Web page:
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» VIEW ALL POSTS Apr 5 2011   1:26PM GMT

Lessons in social CRM from two early adopters



Posted by: Barney Beal
Tags:
Gartner
social crm

Gartner held its annual CRM conference (now named Customer 360 but it’s the same thing) in LA last week. The topic of social CRM — social networks, customer communities, interactions via Facebook and Twitter — has been a point of emphasis at Gartner and in the wider market for years, but more and more use cases are beginning to emerge beyond the well-documented ComcastCares division and Vocalpoint, P&G’s community of 6,000 mothers providing feedback on products.

Rich Brecht and Mark Studness, the senior contact center manager J&P Cycles and director of e-commerce at Verizon respectively, shared some of their social CRM experiences at a panel discussion. Here’s some of their advice and experiences. 

On how they got started with social CRM:

J&P Cycles — The motorcycle parts company provides free tech support for its customers and had a great deal of content, including knowledge base answers and video it wanted to share with its customers more effectively.

“Instead of letting people come to us to engage and find that relevant and important information,” Brecht said. “We decided by launching a blog site we had a good engine for publishing information. It’s not a salesy process. We wanted to engage with customers.”

J&P Cycles built out a one-year blog calendar and tied posts to Twitter and its Facebook page. The company went from 1,200 Facebook fans in 2009 to 42,000 today. Yet, while J&P counts its “friends” it doesn’t use that as its primary measurement.

“Instead of ‘how many fans do you have?’ we like to look at how many people are actively engaged,” Brecht said. “We have 70% that are engaged – ‘liking’ something, posting something, asking a question.”

Brecht said finding areas to engage with customers helped the company significantly expand its Facebook group. For J&P cycles, that meant topics like regulation over helmet laws and a motorcycle caption contest.

Verizon — Verizon’s e-commerce group elected to start first with customer service, building out customer communities on the Lithium platform.

“Almost immediately we saw the dividends,” Studness said. “Instead of us manning those forums with Verizon people, the magic came when the whole country came to participate and super users were helping to answer those questions.”

Verizon now sees more than 1 million page views a month from people interacting with forums. 

On staffing and the future of their social CRM initiatives:

J&P Cycles — From the day its founder first started selling parts out of his car at motorcycle events, J&P has been focused on the customer experience and that’s helped inform its social networking efforts.

“Look inside and see what you’ve been doing with the customer feedback you’ve been gathering all along,” Brecht said. “If you don’t have that mechanism in place and try to establish that in a social environment, you’re just creating a situation where you’re doing that publicly.” 

Every department needs to have some level of buy in and ownership of what the customer is saying, he added.

Verizon — Asked about the possibility of outsourcing the social networks, Studness said he wanted listening to become a core competency of Verizon. Leaders across Verizon’s product lines take an active part in the forums, he added.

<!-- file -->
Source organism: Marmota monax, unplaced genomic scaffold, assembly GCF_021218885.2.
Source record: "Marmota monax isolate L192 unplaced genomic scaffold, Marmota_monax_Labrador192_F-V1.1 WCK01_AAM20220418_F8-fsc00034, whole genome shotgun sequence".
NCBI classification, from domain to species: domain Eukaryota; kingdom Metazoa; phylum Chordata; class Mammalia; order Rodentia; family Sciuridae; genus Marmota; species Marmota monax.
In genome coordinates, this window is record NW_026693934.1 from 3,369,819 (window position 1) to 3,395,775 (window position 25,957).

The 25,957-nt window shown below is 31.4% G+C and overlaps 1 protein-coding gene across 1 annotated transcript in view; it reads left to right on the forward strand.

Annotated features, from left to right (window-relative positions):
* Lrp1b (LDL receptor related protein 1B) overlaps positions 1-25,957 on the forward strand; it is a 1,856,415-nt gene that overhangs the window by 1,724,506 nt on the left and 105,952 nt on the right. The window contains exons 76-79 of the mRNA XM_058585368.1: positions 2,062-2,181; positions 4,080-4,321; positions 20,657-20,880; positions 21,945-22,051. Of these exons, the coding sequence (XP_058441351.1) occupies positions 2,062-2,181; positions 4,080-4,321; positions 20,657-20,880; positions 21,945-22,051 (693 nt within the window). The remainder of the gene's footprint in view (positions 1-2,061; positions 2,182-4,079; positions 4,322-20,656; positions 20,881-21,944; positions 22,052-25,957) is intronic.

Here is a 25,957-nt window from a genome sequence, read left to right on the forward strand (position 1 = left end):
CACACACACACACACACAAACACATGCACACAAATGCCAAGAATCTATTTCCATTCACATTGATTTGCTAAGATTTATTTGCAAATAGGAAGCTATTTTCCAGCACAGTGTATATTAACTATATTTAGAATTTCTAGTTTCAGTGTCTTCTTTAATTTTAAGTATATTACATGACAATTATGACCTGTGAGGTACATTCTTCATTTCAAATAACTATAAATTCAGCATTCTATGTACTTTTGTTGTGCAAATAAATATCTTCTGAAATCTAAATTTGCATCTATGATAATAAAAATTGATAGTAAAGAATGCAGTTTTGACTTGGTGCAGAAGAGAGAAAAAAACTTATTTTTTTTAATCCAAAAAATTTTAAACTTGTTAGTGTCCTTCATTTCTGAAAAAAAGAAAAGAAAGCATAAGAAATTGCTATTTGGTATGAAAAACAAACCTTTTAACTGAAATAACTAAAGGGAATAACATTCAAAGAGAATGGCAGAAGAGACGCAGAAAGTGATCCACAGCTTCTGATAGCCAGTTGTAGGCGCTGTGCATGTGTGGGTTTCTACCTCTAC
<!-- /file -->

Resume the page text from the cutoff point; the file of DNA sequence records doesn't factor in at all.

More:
“The FiosTV person? His team directly interacts with that on a daily basis,” Studness said.”It allows him to vet and prioritize the road map almost in real time. My personal vision is that this listening center becomes an all knowing command center reaching all over the Web.”

On lessons learned:

J&P Cycles – ‘We should have done it sooner,’ was a lesson for the motorcycle parts company, Brecht said. Additionally, opening up customer service to the social Web can be a scary thing, he admitted. Things like company financial information and liability concerns need to be treated carefully with a well-designed policy.

“Be very cautious about how you do that, we put a lot of controls in place with how we would respond,” Brecht said. “But don’t look at social engagement as something to be scared of.”

When the company put a new order management system in place, it created a few hiccups. J&P Cycles was able to prepare its customers and adapt to the situation with the social program.

“I looked at it as an inadvertent disaster recovery plan,” Brecht said. “I didn’t realize how valuable it was going to be until I needed it.”

Verizon — Staffing was an important step for Verizon, Studness warned.

“Pick the right people internally to interface,” he said. “There’s a lot of old thinking out there where you have to censor interactions. You have to people with a little bit of personality.”

Additionally, make sure you get what you need to run the project at every point along the way.

“Don’t be bashful in asking for resources,” Studness said. “We started and thought of it as a little point project. You really do need resources and a leadership team to manage those collective efforts.”

So, will you get faster support from Verizon via Twitter than from a phone call?

“I would say today you would get faster service if you called but in the future that’s where we’re going,” Studness said.

Of course, a strategy and some success with social CRM does not guarantee happy customers or a company well-prepared for every interaction. One needs only look to the blog of Paul Greenberg, an early evangelist for social CRM, to see Verizon Wireless still has some work to do with its customers.

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